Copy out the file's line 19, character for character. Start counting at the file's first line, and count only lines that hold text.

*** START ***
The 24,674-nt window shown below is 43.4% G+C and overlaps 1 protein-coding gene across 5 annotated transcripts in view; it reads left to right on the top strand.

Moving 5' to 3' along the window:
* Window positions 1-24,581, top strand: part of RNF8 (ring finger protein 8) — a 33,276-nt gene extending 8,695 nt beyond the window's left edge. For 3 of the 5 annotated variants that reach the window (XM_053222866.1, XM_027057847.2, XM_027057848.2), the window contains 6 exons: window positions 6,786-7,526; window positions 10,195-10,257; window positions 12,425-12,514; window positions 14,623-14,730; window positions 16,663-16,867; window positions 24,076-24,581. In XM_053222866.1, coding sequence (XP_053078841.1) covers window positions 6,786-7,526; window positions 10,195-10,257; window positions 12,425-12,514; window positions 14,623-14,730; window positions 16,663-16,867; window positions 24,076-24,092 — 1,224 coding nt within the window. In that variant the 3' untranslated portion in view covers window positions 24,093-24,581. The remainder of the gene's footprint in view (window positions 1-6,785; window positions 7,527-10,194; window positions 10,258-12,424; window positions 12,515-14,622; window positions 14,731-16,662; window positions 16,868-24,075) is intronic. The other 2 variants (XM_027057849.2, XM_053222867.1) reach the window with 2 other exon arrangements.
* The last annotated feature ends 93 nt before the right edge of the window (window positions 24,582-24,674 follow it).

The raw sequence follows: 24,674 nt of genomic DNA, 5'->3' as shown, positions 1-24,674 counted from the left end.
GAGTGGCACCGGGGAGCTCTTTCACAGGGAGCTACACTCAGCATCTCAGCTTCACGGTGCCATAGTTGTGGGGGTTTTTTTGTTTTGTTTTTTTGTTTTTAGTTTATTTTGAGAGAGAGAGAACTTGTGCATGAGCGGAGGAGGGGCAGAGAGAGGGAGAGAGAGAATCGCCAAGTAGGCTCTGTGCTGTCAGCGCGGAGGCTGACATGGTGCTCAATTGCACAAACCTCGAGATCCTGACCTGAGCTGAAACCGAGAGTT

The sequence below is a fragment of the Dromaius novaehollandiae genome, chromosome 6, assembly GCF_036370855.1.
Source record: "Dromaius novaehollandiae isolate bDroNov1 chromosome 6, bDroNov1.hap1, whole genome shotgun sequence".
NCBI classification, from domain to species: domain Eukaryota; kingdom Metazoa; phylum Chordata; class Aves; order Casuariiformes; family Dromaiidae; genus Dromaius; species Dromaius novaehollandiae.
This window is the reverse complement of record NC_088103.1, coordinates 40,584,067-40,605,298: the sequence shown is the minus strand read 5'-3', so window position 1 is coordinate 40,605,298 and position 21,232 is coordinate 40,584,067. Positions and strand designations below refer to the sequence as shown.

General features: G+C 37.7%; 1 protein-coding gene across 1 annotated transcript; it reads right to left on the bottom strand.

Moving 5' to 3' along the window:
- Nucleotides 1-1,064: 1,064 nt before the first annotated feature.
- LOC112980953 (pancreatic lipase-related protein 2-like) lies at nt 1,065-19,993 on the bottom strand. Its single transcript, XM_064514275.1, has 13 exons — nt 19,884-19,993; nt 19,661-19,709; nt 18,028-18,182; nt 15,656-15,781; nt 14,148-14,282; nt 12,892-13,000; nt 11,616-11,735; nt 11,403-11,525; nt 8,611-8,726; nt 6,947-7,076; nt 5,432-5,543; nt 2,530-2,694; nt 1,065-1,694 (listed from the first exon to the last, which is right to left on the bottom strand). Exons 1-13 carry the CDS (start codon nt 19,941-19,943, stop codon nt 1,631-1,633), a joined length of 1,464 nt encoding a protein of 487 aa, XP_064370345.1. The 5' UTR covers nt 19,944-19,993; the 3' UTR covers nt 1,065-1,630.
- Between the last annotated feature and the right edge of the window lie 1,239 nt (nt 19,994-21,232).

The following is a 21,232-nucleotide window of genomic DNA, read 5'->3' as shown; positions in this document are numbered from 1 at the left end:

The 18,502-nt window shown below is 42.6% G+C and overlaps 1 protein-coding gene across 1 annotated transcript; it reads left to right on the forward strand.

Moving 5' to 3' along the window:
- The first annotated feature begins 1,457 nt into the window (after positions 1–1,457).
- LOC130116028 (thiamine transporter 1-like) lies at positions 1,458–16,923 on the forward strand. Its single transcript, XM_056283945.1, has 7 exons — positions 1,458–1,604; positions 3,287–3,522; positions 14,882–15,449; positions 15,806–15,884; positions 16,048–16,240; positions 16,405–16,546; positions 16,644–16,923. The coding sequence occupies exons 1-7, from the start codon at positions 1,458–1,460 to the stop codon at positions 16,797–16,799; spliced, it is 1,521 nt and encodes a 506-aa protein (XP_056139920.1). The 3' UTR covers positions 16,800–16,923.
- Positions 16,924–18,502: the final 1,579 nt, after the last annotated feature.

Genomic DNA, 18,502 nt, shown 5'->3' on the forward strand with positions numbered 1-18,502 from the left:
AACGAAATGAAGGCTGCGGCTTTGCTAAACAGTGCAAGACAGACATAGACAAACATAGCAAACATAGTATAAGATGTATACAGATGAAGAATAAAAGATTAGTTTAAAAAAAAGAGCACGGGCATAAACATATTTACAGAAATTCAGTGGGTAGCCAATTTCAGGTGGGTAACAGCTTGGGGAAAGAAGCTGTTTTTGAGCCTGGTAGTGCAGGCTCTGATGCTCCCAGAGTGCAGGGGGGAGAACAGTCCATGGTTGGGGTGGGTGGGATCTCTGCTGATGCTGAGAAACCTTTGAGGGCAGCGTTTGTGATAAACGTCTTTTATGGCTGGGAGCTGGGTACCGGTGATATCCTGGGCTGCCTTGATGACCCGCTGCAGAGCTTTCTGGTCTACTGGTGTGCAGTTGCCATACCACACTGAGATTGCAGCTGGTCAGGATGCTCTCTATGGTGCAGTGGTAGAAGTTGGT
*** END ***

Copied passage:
- The first annotated feature begins 1,457 nt into the window (after positions 1–1,457).